ATLANTA — A federal judge in Georgia is considering whether to temporarily restore protection from deportation to a Mexican woman who became a well-known figure in the illegal immigration debate as a college student seven years ago.

As 29-year-old Jessica Colotl awaits the outcome, her latest experience highlights some young immigrants’ fears of the Trump administration’s immigration policies.

Colotl’s parents brought her to the U.S. illegally when she was 11. She went on to graduate from college and applied for the Deferred Action for Childhood Arrivals program in 2012. She was approved in 2013 and successfully renewed twice but learned in early May that immigration authorities had revoked her status and denied her latest renewal application.

Colotl said the news “devastated” her and immediately forced her to stop working as a paralegal and driving.

“I knew it would destroy my life, and it did that basically in a matter of seconds,” she said following a federal court hearing in Atlanta on Thursday.

The DACA program created by the Obama administration offered a reprieve from deportation to people in the country illegally who could prove they arrived before they were 16, had been in the U.S. for several years and had not committed a crime since arriving. President Donald Trump advocated for strict immigration enforcement as a candidate but after taking office softened his position on young people commonly called “dreamers,” saying his administration was focused on criminals.

A spokesman for U.S. Immigration and Customs Enforcement said last month that Colotl’s DACA status was revoked because she admitted guilt in 2011 to a felony charge of making a false statement to a law enforcement officer and entered a pretrial diversion program. Colotl’s attorneys, though, said that she complied with the program’s terms and has no felony conviction.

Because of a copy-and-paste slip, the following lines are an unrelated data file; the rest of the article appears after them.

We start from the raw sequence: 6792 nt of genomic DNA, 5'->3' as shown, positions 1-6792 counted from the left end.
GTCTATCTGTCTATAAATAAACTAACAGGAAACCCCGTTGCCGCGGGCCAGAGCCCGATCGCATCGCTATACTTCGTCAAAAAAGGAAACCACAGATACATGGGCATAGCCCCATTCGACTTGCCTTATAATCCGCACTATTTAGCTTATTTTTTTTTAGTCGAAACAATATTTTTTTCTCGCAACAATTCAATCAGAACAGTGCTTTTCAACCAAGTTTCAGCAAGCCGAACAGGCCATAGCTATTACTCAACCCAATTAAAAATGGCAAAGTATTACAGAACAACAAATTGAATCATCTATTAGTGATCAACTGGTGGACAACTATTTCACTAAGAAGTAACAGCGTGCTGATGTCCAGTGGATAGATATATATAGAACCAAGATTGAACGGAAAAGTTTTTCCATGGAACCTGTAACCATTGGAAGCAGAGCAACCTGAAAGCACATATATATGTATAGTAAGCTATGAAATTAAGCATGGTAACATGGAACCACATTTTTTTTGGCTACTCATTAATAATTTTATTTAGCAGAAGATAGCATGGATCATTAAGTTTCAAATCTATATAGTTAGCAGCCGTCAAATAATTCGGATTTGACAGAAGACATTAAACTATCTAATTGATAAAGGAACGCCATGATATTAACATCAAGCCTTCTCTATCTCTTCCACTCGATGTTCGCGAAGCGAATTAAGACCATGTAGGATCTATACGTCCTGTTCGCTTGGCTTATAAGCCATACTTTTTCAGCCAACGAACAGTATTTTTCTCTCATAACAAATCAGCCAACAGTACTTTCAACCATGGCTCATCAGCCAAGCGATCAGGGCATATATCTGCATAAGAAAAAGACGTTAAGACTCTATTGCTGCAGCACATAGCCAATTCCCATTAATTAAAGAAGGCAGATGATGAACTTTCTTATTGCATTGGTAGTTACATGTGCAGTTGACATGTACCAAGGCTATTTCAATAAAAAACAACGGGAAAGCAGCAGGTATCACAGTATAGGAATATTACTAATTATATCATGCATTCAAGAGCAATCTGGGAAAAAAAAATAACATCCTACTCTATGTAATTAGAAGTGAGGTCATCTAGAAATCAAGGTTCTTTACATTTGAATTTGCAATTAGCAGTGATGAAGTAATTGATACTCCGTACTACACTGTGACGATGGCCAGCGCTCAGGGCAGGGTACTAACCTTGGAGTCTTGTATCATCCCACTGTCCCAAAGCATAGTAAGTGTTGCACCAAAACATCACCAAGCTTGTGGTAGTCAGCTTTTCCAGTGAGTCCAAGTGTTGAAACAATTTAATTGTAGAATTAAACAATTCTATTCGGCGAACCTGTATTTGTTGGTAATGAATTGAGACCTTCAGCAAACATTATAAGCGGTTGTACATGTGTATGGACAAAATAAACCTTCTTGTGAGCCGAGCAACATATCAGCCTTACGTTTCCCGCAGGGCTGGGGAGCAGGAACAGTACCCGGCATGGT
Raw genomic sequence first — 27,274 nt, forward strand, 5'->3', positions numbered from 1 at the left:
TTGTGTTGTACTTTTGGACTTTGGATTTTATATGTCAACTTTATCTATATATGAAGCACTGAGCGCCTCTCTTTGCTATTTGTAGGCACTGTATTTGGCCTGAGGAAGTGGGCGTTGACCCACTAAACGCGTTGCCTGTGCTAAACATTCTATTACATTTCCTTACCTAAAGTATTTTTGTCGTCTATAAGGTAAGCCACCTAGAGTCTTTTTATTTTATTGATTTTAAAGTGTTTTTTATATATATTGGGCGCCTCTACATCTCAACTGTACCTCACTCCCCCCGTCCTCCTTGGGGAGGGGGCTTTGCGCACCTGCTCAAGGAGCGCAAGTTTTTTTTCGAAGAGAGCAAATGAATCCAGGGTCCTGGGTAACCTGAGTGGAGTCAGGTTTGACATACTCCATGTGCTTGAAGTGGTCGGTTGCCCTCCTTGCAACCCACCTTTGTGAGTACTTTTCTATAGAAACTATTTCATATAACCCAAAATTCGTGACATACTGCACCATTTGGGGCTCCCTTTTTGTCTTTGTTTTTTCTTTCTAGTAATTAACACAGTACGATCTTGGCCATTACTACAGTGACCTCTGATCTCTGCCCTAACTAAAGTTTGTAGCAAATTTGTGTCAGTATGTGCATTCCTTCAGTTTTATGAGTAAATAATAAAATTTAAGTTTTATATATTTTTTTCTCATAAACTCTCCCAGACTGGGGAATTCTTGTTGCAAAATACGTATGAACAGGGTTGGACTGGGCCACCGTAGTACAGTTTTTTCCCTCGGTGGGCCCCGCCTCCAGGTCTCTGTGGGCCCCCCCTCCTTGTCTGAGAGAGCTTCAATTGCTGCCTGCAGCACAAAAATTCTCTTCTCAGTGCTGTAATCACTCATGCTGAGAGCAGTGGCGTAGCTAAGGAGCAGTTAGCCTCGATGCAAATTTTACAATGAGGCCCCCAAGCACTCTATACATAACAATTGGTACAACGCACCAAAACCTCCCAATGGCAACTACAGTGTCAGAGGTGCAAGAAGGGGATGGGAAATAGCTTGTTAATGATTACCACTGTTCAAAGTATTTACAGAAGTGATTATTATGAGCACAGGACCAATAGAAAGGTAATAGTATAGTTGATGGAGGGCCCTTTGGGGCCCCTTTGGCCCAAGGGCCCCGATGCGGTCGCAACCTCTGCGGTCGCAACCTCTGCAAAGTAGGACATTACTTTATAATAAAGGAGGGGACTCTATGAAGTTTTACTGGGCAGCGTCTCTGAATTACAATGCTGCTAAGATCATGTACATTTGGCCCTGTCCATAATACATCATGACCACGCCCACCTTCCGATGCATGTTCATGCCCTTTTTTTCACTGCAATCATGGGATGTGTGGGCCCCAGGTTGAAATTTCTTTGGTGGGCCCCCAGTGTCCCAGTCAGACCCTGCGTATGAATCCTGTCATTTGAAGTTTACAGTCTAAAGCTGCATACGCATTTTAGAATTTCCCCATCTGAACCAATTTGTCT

Colotl’s attorneys have asked Judge Mark Cohen to restore her DACA status and work authorization.

They contend that the government incorrectly revoked her status based on the 2011 false statement charge and should be forced to reconsider the decision.

The judge said he plans to rule early next week.

“This administration has promised not to hurt or deport dreamers,” Colotl’s attorney Charles Kuck said after the hearing. “But that’s exactly what they have done today to Jessica.”

Government attorneys on Thursday acknowledged that Colotl did complete the pretrial diversion program in 2011 but contended that agencies have broad discretion to review immigration and deportation cases. Jeffrey Robins, assistant director of the Department of Justice’s Office of Immigration Litigation, said Colotl may meet all general qualifications used to consider renewing DACA status but still not be “consistent with the Department of Homeland Security’s enforcement priorities.”

Robins declined to comment following the hearing.

Colotl was reluctantly thrust into the national spotlight in 2010 after she was pulled over on a traffic charge on the campus of Kennesaw State University, near Atlanta. She was arrested and turned over to federal immigration authorities who kept her in a detention center for 37 days.

Her case was widely covered by the news media after her sorority sisters held posters with her name on them during a march for immigration reform in Atlanta while she was detained.